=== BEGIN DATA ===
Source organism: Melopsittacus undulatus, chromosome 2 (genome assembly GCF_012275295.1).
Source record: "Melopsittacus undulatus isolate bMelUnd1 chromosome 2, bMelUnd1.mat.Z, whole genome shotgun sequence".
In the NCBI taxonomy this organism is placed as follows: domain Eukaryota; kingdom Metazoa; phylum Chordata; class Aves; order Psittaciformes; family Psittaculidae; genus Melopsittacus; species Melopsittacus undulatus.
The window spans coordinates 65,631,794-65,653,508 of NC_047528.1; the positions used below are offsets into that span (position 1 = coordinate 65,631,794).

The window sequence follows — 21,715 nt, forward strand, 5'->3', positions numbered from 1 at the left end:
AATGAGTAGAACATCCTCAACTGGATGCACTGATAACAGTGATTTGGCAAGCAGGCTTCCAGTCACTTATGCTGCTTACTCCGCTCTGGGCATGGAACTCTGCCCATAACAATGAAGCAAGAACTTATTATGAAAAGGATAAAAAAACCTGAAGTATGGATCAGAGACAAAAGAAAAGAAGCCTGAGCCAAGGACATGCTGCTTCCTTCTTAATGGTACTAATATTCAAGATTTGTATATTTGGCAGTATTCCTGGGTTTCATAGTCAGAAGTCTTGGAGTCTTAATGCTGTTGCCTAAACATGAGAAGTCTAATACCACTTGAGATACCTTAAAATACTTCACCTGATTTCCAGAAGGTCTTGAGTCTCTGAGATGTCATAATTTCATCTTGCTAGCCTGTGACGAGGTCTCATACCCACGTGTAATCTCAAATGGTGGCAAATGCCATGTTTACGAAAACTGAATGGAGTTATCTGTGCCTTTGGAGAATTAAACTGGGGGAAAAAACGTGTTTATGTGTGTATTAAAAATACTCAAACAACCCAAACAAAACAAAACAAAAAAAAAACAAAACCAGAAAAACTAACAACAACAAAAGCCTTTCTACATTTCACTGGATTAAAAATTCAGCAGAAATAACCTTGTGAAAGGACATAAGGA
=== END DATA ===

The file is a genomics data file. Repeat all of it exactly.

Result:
Source organism: Melopsittacus undulatus, chromosome 2 (genome assembly GCF_012275295.1).
Source record: "Melopsittacus undulatus isolate bMelUnd1 chromosome 2, bMelUnd1.mat.Z, whole genome shotgun sequence".
In the NCBI taxonomy this organism is placed as follows: domain Eukaryota; kingdom Metazoa; phylum Chordata; class Aves; order Psittaciformes; family Psittaculidae; genus Melopsittacus; species Melopsittacus undulatus.
The window spans coordinates 65,631,794-65,653,508 of NC_047528.1; the positions used below are offsets into that span (position 1 = coordinate 65,631,794).

The window sequence follows — 21,715 nt, forward strand, 5'->3', positions numbered from 1 at the left end:
AATGAGTAGAACATCCTCAACTGGATGCACTGATAACAGTGATTTGGCAAGCAGGCTTCCAGTCACTTATGCTGCTTACTCCGCTCTGGGCATGGAACTCTGCCCATAACAATGAAGCAAGAACTTATTATGAAAAGGATAAAAAAACCTGAAGTATGGATCAGAGACAAAAGAAAAGAAGCCTGAGCCAAGGACATGCTGCTTCCTTCTTAATGGTACTAATATTCAAGATTTGTATATTTGGCAGTATTCCTGGGTTTCATAGTCAGAAGTCTTGGAGTCTTAATGCTGTTGCCTAAACATGAGAAGTCTAATACCACTTGAGATACCTTAAAATACTTCACCTGATTTCCAGAAGGTCTTGAGTCTCTGAGATGTCATAATTTCATCTTGCTAGCCTGTGACGAGGTCTCATACCCACGTGTAATCTCAAATGGTGGCAAATGCCATGTTTACGAAAACTGAATGGAGTTATCTGTGCCTTTGGAGAATTAAACTGGGGGAAAAAACGTGTTTATGTGTGTATTAAAAATACTCAAACAACCCAAACAAAACAAAACAAAAAAAAAACAAAACCAGAAAAACTAACAACAACAAAAGCCTTTCTACATTTCACTGGATTAAAAATTCAGCAGAAATAACCTTGTGAAAGGACATAAGGA